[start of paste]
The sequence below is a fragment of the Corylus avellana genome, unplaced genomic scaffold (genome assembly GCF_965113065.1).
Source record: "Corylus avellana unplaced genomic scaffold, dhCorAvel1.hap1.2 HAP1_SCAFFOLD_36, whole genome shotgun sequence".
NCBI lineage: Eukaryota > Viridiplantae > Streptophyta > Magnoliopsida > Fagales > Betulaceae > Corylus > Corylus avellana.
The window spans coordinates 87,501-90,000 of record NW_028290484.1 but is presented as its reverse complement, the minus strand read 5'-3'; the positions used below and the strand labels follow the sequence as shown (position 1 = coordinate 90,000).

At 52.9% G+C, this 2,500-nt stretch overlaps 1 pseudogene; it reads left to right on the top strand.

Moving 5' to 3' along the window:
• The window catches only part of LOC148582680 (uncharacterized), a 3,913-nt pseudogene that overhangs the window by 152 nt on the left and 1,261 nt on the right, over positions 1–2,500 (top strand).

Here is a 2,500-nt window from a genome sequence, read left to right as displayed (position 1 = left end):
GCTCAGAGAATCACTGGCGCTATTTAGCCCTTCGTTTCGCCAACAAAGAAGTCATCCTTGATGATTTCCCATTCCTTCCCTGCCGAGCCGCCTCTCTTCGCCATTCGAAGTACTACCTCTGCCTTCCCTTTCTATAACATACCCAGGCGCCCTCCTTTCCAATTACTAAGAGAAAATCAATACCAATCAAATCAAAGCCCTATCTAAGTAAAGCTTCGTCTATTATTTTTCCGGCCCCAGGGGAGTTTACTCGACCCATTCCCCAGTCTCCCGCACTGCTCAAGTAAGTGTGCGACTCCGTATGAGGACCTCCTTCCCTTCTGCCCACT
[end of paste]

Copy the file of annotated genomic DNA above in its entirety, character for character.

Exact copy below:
The sequence below is a fragment of the Corylus avellana genome, unplaced genomic scaffold (genome assembly GCF_965113065.1).
Source record: "Corylus avellana unplaced genomic scaffold, dhCorAvel1.hap1.2 HAP1_SCAFFOLD_36, whole genome shotgun sequence".
NCBI lineage: Eukaryota > Viridiplantae > Streptophyta > Magnoliopsida > Fagales > Betulaceae > Corylus > Corylus avellana.
The window spans coordinates 87,501-90,000 of record NW_028290484.1 but is presented as its reverse complement, the minus strand read 5'-3'; the positions used below and the strand labels follow the sequence as shown (position 1 = coordinate 90,000).

At 52.9% G+C, this 2,500-nt stretch overlaps 1 pseudogene; it reads left to right on the top strand.

Moving 5' to 3' along the window:
• The window catches only part of LOC148582680 (uncharacterized), a 3,913-nt pseudogene that overhangs the window by 152 nt on the left and 1,261 nt on the right, over positions 1–2,500 (top strand).

Here is a 2,500-nt window from a genome sequence, read left to right as displayed (position 1 = left end):
GCTCAGAGAATCACTGGCGCTATTTAGCCCTTCGTTTCGCCAACAAAGAAGTCATCCTTGATGATTTCCCATTCCTTCCCTGCCGAGCCGCCTCTCTTCGCCATTCGAAGTACTACCTCTGCCTTCCCTTTCTATAACATACCCAGGCGCCCTCCTTTCCAATTACTAAGAGAAAATCAATACCAATCAAATCAAAGCCCTATCTAAGTAAAGCTTCGTCTATTATTTTTCCGGCCCCAGGGGAGTTTACTCGACCCATTCCCCAGTCTCCCGCACTGCTCAAGTAAGTGTGCGACTCCGTATGAGGACCTCCTTCCCTTCTGCCCACT